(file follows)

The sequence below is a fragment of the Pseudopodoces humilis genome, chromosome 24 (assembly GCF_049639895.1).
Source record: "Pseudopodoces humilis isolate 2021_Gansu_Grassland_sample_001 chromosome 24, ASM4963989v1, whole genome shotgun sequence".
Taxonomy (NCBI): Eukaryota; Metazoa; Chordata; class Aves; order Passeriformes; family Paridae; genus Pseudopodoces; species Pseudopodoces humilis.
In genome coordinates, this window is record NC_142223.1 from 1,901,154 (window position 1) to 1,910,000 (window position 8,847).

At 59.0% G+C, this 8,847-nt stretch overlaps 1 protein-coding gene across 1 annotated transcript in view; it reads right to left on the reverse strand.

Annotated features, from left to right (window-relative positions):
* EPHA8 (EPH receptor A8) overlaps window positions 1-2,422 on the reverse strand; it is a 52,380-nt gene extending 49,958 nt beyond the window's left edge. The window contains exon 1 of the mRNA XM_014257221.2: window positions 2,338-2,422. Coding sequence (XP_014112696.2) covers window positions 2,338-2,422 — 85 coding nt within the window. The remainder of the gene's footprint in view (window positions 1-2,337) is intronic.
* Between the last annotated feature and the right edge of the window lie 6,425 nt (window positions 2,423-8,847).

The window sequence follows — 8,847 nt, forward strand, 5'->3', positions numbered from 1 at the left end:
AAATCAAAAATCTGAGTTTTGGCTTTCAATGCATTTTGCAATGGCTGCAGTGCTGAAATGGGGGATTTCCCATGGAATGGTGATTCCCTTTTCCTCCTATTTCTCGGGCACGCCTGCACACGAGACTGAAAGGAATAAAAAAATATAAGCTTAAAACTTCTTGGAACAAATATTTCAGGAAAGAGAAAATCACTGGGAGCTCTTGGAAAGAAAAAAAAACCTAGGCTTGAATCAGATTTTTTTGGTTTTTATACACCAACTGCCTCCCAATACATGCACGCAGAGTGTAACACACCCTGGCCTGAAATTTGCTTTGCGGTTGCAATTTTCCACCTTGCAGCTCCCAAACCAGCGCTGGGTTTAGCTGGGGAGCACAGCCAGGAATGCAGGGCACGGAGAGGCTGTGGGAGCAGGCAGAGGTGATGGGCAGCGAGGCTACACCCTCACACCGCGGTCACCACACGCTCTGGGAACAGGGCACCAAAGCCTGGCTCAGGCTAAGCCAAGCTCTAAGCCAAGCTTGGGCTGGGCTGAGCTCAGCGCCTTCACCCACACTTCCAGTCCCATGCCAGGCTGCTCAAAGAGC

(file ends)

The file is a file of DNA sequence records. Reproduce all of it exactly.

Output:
The sequence below is a fragment of the Pseudopodoces humilis genome, chromosome 24 (assembly GCF_049639895.1).
Source record: "Pseudopodoces humilis isolate 2021_Gansu_Grassland_sample_001 chromosome 24, ASM4963989v1, whole genome shotgun sequence".
Taxonomy (NCBI): Eukaryota; Metazoa; Chordata; class Aves; order Passeriformes; family Paridae; genus Pseudopodoces; species Pseudopodoces humilis.
In genome coordinates, this window is record NC_142223.1 from 1,901,154 (window position 1) to 1,910,000 (window position 8,847).

At 59.0% G+C, this 8,847-nt stretch overlaps 1 protein-coding gene across 1 annotated transcript in view; it reads right to left on the reverse strand.

Annotated features, from left to right (window-relative positions):
* EPHA8 (EPH receptor A8) overlaps window positions 1-2,422 on the reverse strand; it is a 52,380-nt gene extending 49,958 nt beyond the window's left edge. The window contains exon 1 of the mRNA XM_014257221.2: window positions 2,338-2,422. Coding sequence (XP_014112696.2) covers window positions 2,338-2,422 — 85 coding nt within the window. The remainder of the gene's footprint in view (window positions 1-2,337) is intronic.
* Between the last annotated feature and the right edge of the window lie 6,425 nt (window positions 2,423-8,847).

The window sequence follows — 8,847 nt, forward strand, 5'->3', positions numbered from 1 at the left end:
AAATCAAAAATCTGAGTTTTGGCTTTCAATGCATTTTGCAATGGCTGCAGTGCTGAAATGGGGGATTTCCCATGGAATGGTGATTCCCTTTTCCTCCTATTTCTCGGGCACGCCTGCACACGAGACTGAAAGGAATAAAAAAATATAAGCTTAAAACTTCTTGGAACAAATATTTCAGGAAAGAGAAAATCACTGGGAGCTCTTGGAAAGAAAAAAAAACCTAGGCTTGAATCAGATTTTTTTGGTTTTTATACACCAACTGCCTCCCAATACATGCACGCAGAGTGTAACACACCCTGGCCTGAAATTTGCTTTGCGGTTGCAATTTTCCACCTTGCAGCTCCCAAACCAGCGCTGGGTTTAGCTGGGGAGCACAGCCAGGAATGCAGGGCACGGAGAGGCTGTGGGAGCAGGCAGAGGTGATGGGCAGCGAGGCTACACCCTCACACCGCGGTCACCACACGCTCTGGGAACAGGGCACCAAAGCCTGGCTCAGGCTAAGCCAAGCTCTAAGCCAAGCTTGGGCTGGGCTGAGCTCAGCGCCTTCACCCACACTTCCAGTCCCATGCCAGGCTGCTCAAAGAGC